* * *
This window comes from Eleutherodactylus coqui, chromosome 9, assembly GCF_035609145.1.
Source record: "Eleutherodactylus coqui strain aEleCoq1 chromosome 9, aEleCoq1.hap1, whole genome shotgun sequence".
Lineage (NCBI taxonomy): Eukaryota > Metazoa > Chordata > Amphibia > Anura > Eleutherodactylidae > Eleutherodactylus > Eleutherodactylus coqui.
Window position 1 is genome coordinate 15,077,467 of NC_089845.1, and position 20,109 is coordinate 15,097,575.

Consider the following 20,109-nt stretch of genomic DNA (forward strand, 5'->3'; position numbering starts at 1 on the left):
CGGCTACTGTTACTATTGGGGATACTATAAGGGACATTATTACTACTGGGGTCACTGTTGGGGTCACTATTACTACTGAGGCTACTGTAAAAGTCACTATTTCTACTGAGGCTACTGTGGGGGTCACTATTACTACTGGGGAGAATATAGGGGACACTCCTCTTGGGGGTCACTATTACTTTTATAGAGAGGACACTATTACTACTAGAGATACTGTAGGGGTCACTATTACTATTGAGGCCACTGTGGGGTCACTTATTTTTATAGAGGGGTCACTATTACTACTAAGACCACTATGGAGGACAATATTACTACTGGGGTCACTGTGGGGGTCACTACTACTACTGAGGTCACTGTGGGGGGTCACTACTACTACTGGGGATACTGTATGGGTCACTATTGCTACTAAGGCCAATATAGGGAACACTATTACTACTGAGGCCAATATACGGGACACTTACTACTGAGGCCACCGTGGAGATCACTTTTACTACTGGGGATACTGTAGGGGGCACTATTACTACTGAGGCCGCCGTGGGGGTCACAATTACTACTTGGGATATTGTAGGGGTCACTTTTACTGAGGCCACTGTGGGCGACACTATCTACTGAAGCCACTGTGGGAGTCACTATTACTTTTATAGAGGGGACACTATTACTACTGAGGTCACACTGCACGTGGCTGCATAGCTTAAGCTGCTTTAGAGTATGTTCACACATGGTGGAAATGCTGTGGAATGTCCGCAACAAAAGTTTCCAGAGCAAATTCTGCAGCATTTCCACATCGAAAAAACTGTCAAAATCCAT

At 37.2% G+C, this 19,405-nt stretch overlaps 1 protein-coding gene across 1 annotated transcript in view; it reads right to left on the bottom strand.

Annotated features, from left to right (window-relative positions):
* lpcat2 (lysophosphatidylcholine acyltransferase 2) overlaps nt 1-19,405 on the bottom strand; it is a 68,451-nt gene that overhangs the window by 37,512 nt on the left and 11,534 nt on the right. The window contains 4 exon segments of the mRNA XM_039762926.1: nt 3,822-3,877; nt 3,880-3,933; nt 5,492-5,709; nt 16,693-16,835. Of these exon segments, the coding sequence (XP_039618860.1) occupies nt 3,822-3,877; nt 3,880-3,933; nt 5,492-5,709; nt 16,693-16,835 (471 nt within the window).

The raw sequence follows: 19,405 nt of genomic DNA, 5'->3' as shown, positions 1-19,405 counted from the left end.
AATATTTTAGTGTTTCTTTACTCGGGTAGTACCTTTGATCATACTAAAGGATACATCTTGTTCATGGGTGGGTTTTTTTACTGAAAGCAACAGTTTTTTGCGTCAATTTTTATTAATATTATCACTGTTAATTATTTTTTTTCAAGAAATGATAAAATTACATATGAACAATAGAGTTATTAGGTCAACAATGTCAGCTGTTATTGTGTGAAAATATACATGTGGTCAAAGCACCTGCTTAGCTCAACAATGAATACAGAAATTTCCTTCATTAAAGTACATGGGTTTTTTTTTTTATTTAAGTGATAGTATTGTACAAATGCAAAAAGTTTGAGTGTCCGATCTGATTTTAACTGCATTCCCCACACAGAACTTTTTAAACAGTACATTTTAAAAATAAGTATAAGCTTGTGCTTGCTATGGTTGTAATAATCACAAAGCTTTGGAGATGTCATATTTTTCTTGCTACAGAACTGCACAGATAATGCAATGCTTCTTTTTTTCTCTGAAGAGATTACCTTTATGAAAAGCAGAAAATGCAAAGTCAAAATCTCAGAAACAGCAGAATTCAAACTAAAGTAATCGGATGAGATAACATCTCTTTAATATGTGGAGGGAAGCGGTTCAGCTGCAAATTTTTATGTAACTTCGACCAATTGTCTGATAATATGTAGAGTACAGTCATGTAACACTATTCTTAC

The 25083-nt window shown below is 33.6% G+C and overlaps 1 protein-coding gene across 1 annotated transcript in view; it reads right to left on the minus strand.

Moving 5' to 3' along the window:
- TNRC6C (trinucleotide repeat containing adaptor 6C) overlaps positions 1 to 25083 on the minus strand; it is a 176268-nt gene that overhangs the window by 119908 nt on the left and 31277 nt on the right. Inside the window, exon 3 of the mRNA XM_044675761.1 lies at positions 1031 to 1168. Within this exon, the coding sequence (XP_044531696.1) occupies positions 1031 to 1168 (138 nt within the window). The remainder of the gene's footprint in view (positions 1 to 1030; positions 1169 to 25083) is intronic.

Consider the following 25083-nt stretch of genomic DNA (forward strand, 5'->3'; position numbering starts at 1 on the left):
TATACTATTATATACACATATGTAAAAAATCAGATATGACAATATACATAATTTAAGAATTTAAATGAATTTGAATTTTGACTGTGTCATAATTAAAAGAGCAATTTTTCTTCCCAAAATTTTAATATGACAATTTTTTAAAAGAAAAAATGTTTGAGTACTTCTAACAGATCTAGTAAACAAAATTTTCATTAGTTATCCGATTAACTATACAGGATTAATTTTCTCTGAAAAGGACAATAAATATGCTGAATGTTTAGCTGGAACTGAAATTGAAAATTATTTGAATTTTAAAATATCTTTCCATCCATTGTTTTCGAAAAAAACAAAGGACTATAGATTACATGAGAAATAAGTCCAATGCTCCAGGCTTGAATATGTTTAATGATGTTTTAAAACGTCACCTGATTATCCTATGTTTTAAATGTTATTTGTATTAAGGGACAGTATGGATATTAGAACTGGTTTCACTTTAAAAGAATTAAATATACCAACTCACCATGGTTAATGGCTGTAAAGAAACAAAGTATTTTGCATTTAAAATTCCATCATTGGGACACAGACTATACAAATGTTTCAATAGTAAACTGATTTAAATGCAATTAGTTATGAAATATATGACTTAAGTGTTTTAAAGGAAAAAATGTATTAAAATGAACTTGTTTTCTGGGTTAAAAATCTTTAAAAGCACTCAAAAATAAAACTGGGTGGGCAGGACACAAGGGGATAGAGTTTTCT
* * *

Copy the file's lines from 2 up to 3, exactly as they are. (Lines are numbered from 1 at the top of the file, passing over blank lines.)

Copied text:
Source record: "Eleutherodactylus coqui strain aEleCoq1 chromosome 9, aEleCoq1.hap1, whole genome shotgun sequence".
Lineage (NCBI taxonomy): Eukaryota > Metazoa > Chordata > Amphibia > Anura > Eleutherodactylidae > Eleutherodactylus > Eleutherodactylus coqui.